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Yellow Dog Linux powers first Cell-based product

Nov 14, 2005 — by LinuxDevices Staff — from the LinuxDevices Archive

The world's first commercial product based on the Cell BE (broadband engine) processor is expected to ship with a Yellow Dog Linux BSP (board-support package) in Q1, 2006. Mercury Computer Systems says Terra Soft Solutions, one of its VARs (value-added resellers), is developing the BSP.

(Click for larger view of Mercury's Dual Cell Based Blade)

Additionally, Mercury announced its second Cell BE product, a “Turismo” system targeting dense-computing applications.

The Cell BE processor is best-known as the processor embedded in Sony's Linux-capable PlayStation 3, expected to ship next spring. However, the chip also targets a range of embedded and high-performance computing applications. IBM and Sony last week released Linux development tools for the Cell BE — including kernel patches, toolchains, and emulators — aimed at letting potential customers evaluate the chip and start writing applications for it.

Dual Cell blade

Mercury's “Dual Cell Based Blade” is designed to work in IBM “BladeCenter” managed server chassis systems. It targets graphics-intensive workloads, and computationally intensive high-performance computing (HPC) applications in medical imaging, industrial inspection, seismic processing, telecommunications, and aerospace and defense, Mercury says.

According to Mercury, a single Cell BE processor clocked at 3.0 GHz will deliver 192 single-precision GFLOPS (109 floating-point operations per second), with “even higher” short-integer performance. The company says its Dual Cell Based Blade will offer advantages in both performance-per-Watt and -per-dollar.

Terra Soft says its PowerPC experience and skills will enable it to create a Linux BSP for the Dual Cell Based Blade that installs quickly and simply, and provides a netboot-capable Linux environment. Additionally, the company says it will help integrate the BSP with Mercury's Y-HPC cluster construction and management softweare suite.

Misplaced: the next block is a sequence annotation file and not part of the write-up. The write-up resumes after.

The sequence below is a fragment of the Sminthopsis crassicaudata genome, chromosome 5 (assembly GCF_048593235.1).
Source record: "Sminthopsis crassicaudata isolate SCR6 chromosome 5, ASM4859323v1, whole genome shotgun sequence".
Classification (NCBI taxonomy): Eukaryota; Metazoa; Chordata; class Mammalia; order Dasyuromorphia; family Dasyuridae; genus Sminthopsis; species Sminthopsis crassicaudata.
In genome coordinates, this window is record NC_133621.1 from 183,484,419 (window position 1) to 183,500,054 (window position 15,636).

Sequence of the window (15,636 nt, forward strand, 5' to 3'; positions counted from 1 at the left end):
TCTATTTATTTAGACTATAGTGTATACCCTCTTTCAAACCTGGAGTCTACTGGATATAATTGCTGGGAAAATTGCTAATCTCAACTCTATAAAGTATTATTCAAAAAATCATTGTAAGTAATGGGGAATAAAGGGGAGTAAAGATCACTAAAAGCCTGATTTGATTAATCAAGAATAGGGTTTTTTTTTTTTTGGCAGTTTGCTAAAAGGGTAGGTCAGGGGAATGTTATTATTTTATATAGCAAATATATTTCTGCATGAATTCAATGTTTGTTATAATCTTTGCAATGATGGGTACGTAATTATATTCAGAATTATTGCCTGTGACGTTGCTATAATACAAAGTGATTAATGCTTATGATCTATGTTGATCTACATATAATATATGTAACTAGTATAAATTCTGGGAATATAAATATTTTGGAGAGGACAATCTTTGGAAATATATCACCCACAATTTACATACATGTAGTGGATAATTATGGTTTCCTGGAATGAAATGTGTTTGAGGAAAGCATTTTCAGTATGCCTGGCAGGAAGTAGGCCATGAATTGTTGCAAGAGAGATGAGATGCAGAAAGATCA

Mercury's second Cell BE product — Turismo

Mercury says its second Cell BE product — Turismo — will allow customers to assemble “some of the world's densest computing solutions.” Four Turismo boxes in a 5U configuration are expected to yield 3.2 single-precision TeraFLOPS (1012 FLOPS), and more than 25 TeraFLOPS in a 6-foot rack.

To put that in perspective, a 25 TeraFLOPS computer would rank about 250th on the Top 500 list of the world's fastest computers released today at this week's SuperComputing 2005 event in Seattle, Wash.


Turismo mockups and diagram
(Source: Mercury Computing. Click to enlarge)

The Turismo platform is also expected to run a Yellow Dog Linux BSP to be developed by Terra Soft, along with Mercury's MultiCore Plus Advantage clustering and high-availability middleware.

Terra Soft CEO Kai Staats said, “At a time when individual processor frequencies no longer define the leading product, the Cell processor's 1+8 processor architecture introduces an entirely new way of designing for computationally intensive applications.”

IBM VP of engineering and technology services, Raj Desai, said, “By incorporating Cell microprocessor technology into products outside the gaming space, Mercury can develop unique technology solutions for demanding applications, such as sonar, radar, MRI, and digital X- ray.”


 
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